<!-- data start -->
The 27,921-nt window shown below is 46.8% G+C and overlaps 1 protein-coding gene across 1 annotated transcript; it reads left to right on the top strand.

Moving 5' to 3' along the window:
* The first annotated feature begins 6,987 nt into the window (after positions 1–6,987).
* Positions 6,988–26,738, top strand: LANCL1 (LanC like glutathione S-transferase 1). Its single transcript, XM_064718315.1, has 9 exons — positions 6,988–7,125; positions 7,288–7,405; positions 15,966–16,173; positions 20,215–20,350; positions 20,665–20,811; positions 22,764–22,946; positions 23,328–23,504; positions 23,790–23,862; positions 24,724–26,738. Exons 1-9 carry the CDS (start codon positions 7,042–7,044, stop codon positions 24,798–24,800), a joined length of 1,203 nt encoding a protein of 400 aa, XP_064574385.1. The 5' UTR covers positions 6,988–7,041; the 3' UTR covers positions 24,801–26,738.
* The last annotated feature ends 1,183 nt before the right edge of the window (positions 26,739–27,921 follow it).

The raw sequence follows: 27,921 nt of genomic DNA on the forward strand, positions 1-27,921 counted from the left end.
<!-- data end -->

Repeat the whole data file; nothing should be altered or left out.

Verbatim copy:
The 27,921-nt window shown below is 46.8% G+C and overlaps 1 protein-coding gene across 1 annotated transcript; it reads left to right on the top strand.

Moving 5' to 3' along the window:
* The first annotated feature begins 6,987 nt into the window (after positions 1–6,987).
* Positions 6,988–26,738, top strand: LANCL1 (LanC like glutathione S-transferase 1). Its single transcript, XM_064718315.1, has 9 exons — positions 6,988–7,125; positions 7,288–7,405; positions 15,966–16,173; positions 20,215–20,350; positions 20,665–20,811; positions 22,764–22,946; positions 23,328–23,504; positions 23,790–23,862; positions 24,724–26,738. Exons 1-9 carry the CDS (start codon positions 7,042–7,044, stop codon positions 24,798–24,800), a joined length of 1,203 nt encoding a protein of 400 aa, XP_064574385.1. The 5' UTR covers positions 6,988–7,041; the 3' UTR covers positions 24,801–26,738.
* The last annotated feature ends 1,183 nt before the right edge of the window (positions 26,739–27,921 follow it).

The raw sequence follows: 27,921 nt of genomic DNA on the forward strand, positions 1-27,921 counted from the left end.